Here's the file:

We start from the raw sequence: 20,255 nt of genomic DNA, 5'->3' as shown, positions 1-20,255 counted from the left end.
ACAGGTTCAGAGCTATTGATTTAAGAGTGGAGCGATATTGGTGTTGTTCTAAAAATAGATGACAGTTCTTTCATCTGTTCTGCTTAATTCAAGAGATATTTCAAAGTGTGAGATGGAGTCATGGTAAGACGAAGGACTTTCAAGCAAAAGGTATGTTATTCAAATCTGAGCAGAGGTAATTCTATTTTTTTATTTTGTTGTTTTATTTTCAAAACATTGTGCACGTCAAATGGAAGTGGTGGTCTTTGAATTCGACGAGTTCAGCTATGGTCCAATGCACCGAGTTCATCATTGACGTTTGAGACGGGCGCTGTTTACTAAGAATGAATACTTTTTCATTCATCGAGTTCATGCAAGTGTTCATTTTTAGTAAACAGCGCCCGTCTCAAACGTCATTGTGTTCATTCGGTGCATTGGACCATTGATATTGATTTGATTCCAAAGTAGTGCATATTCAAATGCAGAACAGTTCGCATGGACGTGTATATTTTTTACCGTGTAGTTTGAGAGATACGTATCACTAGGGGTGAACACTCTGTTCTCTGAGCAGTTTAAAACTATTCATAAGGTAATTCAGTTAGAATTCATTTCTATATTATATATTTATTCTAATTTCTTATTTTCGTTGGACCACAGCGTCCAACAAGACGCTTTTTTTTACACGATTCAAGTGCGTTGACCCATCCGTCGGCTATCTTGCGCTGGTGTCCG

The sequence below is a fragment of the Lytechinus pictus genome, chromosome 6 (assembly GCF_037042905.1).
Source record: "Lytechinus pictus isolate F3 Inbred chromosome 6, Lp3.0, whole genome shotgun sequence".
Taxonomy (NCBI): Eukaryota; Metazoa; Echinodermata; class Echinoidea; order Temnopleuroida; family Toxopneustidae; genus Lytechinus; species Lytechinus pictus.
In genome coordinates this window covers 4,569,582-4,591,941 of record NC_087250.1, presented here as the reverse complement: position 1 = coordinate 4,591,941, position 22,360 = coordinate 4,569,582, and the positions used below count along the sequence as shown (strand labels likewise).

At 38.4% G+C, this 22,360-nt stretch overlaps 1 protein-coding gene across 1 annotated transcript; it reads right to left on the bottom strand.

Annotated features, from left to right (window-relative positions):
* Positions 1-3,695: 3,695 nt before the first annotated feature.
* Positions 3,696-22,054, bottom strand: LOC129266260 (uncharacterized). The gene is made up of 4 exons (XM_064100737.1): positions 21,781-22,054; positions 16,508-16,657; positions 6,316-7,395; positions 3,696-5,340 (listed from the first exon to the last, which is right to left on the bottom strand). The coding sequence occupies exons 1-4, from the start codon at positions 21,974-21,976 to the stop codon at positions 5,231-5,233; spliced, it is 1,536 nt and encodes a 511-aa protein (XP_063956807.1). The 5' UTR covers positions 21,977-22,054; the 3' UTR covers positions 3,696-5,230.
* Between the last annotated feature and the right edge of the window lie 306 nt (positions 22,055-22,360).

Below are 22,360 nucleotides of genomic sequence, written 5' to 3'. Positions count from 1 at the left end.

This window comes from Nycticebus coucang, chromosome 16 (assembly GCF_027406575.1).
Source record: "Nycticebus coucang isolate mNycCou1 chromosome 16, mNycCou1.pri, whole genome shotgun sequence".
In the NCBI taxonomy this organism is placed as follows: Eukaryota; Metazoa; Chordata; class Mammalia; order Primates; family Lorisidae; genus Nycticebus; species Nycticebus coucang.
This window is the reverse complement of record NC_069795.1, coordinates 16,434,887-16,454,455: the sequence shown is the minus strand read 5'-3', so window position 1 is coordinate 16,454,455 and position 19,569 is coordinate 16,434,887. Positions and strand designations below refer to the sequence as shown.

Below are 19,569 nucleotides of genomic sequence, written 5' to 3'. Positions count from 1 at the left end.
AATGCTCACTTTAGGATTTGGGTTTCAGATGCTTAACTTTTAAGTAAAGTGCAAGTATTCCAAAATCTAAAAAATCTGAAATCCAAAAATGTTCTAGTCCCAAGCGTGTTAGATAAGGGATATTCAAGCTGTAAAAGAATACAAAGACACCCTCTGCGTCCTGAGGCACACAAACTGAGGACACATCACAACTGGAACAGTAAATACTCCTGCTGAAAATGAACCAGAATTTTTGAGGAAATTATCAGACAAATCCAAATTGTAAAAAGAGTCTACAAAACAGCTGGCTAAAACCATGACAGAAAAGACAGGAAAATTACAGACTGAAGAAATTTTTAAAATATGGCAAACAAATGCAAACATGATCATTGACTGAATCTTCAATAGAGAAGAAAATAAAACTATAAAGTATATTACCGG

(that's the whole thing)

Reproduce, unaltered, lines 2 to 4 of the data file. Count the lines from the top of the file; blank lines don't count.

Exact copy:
ACAGGTTCAGAGCTATTGATTTAAGAGTGGAGCGATATTGGTGTTGTTCTAAAAATAGATGACAGTTCTTTCATCTGTTCTGCTTAATTCAAGAGATATTTCAAAGTGTGAGATGGAGTCATGGTAAGACGAAGGACTTTCAAGCAAAAGGTATGTTATTCAAATCTGAGCAGAGGTAATTCTATTTTTTTATTTTGTTGTTTTATTTTCAAAACATTGTGCACGTCAAATGGAAGTGGTGGTCTTTGAATTCGACGAGTTCAGCTATGGTCCAATGCACCGAGTTCATCATTGACGTTTGAGACGGGCGCTGTTTACTAAGAATGAATACTTTTTCATTCATCGAGTTCATGCAAGTGTTCATTTTTAGTAAACAGCGCCCGTCTCAAACGTCATTGTGTTCATTCGGTGCATTGGACCATTGATATTGATTTGATTCCAAAGTAGTGCATATTCAAATGCAGAACAGTTCGCATGGACGTGTATATTTTTTACCGTGTAGTTTGAGAGATACGTATCACTAGGGGTGAACACTCTGTTCTCTGAGCAGTTTAAAACTATTCATAAGGTAATTCAGTTAGAATTCATTTCTATATTATATATTTATTCTAATTTCTTATTTTCGTTGGACCACAGCGTCCAACAAGACGCTTTTTTTTACACGATTCAAGTGCGTTGACCCATCCGTCGGCTATCTTGCGCTGGTGTCCG

The sequence below is a fragment of the Lytechinus pictus genome, chromosome 6 (assembly GCF_037042905.1).
Source record: "Lytechinus pictus isolate F3 Inbred chromosome 6, Lp3.0, whole genome shotgun sequence".